“I love to walk across the hills with my father. He knows all the stories from the mountainsides close to his home village, and he guides me along the steep mountain paths,” explains Gudrun Ludvig. Although Ludvig prefers to explore the islands on foot, she has recently been introduced to the world of horses by Gudrun Rógvadóttir – a keen rider who inherited her passion for riding from her mother, who grew up on a Faroese farm in an isolated valley without a connecting road. This meant that all journeys to the nearest town of Tórshavn would either be five hours on foot or two hours in the saddle. As a result, the entire family has turned into a clan of horse-mad people. “Horses symbolise unity, tranquillity and a healthy life, and beyond all, they symbolise freedom,” says Rógvadóttir, adding: “We’ve always had horses in my family. And luckily, I’ve managed to pass on my love of horses to my daughter. We go riding together all the time. A long ride at a brisk trot across the Faroese mountainsides is the ultimate tonic for the restless soul that lives inside me. Preferably, we’ll hack all day, bringing saddle bags filled with Faroese food, which we’ll eat lying in the grass while the horses are grazing,” she muses.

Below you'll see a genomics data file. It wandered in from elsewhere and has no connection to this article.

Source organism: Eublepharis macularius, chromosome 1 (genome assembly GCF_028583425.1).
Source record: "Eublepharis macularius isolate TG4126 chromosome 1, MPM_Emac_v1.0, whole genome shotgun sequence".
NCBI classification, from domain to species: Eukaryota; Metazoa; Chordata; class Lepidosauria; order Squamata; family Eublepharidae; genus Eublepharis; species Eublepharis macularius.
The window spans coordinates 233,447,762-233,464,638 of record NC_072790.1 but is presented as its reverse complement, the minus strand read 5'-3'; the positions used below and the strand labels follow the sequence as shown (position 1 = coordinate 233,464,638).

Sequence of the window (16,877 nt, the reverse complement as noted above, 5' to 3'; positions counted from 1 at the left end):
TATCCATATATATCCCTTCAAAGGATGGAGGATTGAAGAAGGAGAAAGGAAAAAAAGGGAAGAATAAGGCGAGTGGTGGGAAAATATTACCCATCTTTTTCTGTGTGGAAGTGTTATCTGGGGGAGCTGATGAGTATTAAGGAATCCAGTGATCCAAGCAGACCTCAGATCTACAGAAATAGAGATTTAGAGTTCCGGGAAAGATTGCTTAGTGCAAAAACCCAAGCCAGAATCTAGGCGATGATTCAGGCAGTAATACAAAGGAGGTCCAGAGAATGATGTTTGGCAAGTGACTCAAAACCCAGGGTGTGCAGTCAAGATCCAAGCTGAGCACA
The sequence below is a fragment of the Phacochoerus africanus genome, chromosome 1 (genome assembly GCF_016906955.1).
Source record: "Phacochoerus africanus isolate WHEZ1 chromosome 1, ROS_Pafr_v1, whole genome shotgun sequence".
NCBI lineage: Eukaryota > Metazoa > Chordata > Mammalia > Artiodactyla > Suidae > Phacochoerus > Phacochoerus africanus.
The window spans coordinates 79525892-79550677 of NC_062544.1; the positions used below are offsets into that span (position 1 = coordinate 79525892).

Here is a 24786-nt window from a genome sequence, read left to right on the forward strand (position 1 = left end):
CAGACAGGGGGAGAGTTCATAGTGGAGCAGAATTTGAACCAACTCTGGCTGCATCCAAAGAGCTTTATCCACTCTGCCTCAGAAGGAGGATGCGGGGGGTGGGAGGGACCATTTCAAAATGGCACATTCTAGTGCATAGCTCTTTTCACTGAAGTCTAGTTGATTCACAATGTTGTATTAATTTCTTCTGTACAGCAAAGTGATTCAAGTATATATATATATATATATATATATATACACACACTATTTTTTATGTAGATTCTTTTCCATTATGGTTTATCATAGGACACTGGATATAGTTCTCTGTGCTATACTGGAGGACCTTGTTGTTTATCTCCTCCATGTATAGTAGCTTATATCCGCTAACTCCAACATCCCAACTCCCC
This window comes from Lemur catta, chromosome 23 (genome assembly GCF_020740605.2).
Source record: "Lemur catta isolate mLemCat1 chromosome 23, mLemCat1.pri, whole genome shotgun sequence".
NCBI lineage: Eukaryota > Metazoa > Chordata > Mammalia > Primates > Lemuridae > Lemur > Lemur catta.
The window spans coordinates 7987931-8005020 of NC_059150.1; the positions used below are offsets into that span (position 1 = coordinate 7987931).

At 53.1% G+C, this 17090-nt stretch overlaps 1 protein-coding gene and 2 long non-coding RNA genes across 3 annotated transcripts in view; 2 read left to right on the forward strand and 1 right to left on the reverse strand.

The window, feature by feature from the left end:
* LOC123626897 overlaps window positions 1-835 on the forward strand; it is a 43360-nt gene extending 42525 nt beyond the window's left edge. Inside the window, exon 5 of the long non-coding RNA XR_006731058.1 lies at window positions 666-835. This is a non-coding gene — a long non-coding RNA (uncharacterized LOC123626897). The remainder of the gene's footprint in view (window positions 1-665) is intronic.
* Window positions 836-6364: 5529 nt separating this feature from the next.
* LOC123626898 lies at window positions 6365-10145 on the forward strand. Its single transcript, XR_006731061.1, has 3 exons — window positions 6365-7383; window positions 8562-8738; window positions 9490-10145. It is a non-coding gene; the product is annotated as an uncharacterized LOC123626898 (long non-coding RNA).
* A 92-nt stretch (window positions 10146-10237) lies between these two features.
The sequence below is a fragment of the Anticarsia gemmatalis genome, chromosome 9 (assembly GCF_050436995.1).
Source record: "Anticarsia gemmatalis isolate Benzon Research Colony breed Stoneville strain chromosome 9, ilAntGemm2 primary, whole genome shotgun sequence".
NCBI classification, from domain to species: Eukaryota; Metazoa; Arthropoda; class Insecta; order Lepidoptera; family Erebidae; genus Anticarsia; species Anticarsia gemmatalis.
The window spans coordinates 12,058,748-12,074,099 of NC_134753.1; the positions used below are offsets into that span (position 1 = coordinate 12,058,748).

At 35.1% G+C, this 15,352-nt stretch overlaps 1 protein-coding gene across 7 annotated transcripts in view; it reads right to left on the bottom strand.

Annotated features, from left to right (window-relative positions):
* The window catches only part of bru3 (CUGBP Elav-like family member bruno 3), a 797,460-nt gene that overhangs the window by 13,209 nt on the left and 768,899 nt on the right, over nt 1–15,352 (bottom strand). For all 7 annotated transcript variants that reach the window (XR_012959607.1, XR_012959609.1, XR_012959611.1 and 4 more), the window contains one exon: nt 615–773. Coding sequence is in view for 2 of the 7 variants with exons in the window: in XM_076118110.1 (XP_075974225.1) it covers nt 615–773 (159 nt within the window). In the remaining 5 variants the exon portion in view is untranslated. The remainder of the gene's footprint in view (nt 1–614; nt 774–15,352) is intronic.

Icelandic horses – a popular breed with Faroese riders – are the Rógvadóttir family horse of choice, but the Faroe Islands are also home to another unique steed: the Faroese horse. Measuring between 114 and 124 cm and technically a pony, the hardy breed has been on the islands for hundreds of years, but their popularity as pit ponies for the English mining industry meant that their numbers had dwindled drastically by the 1960s. “We now have a couple of enthusiasts who are working hard to promote the Faroese breed and getting the population numbers back up. The Faroese horse is smaller than the Icelandic horse and even more resilient and strong I’ve heard – people compare it to the Mongolian horse,” explains Rógvadóttir. Just like the unhurried nature of Gudrun & Gudrun’s ‘slow fashion’ hand knitting, equestrian life on the Faroe Islands revolves around taking it easy. “The Faroese horse culture isn’t very sophisticated, and polite manners or having the right gear aren’t paramount. Rather, the approach is much more cowboy-like. It’s all about experiencing nature, laughing with one another and sharing stories. It’s about celebrating life,” comments Rógvadóttir.